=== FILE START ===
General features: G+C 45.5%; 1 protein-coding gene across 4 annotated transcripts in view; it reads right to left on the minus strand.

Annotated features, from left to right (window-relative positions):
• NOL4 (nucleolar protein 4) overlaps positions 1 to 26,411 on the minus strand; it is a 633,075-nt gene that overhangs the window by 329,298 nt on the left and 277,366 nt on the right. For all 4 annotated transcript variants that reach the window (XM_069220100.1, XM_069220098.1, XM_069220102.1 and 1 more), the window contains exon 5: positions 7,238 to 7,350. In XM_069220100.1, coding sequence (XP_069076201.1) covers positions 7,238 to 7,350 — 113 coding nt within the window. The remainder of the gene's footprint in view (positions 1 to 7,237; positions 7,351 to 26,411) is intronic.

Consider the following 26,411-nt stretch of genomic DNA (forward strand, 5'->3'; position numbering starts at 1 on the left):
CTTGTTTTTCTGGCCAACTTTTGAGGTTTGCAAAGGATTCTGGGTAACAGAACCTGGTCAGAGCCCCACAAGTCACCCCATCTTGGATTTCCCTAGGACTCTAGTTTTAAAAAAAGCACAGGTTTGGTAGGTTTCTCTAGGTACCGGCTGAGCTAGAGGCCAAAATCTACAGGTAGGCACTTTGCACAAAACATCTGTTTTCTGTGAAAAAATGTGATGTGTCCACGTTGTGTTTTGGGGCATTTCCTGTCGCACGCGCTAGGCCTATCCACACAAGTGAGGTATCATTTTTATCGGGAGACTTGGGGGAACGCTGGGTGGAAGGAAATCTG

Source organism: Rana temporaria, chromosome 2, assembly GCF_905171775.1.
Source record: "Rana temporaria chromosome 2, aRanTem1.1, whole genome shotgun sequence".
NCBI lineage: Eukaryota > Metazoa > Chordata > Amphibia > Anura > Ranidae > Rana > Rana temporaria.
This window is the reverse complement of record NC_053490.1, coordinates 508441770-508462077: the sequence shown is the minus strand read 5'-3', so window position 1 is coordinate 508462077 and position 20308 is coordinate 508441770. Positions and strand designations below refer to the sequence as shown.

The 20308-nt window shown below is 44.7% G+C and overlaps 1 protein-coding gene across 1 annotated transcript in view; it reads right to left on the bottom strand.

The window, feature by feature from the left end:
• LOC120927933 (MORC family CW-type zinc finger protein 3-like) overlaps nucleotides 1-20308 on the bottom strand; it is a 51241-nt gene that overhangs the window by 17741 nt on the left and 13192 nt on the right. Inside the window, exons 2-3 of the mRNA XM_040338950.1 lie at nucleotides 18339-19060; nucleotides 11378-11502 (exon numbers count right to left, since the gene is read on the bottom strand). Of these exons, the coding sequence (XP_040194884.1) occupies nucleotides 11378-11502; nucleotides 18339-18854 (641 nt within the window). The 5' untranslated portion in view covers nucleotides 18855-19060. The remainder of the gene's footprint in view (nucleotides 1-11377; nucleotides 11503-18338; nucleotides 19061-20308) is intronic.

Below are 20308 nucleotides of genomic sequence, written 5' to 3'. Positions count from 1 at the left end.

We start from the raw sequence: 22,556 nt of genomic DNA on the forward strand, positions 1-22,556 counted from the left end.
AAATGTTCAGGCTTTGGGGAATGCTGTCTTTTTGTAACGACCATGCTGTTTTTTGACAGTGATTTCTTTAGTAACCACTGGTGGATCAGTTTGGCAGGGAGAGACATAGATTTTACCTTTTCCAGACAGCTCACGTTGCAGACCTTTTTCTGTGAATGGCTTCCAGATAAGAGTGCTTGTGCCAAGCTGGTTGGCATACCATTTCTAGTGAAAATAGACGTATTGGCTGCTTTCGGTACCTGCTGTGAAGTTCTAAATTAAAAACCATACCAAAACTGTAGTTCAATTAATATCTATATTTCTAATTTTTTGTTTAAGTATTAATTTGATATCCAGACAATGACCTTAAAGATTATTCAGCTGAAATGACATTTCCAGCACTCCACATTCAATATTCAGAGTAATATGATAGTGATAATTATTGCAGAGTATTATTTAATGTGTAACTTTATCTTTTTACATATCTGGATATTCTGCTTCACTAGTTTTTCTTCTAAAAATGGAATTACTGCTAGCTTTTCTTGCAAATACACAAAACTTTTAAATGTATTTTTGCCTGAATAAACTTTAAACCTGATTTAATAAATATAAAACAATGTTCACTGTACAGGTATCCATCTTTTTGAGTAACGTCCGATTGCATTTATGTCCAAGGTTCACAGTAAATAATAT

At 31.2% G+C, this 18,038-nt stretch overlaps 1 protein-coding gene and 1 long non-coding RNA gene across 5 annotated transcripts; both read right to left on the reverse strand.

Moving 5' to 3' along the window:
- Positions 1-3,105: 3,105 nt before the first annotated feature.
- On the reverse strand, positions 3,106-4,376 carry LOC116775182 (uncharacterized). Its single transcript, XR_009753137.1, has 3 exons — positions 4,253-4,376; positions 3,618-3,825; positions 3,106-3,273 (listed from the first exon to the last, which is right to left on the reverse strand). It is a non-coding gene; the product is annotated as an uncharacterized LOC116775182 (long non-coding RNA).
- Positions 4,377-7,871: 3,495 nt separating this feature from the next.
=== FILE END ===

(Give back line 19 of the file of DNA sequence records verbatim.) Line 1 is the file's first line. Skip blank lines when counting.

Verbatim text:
- On the reverse strand, positions 3,106-4,376 carry LOC116775182 (uncharacterized). Its single transcript, XR_009753137.1, has 3 exons — positions 4,253-4,376; positions 3,618-3,825; positions 3,106-3,273 (listed from the first exon to the last, which is right to left on the reverse strand). It is a non-coding gene; the product is annotated as an uncharacterized LOC116775182 (long non-coding RNA).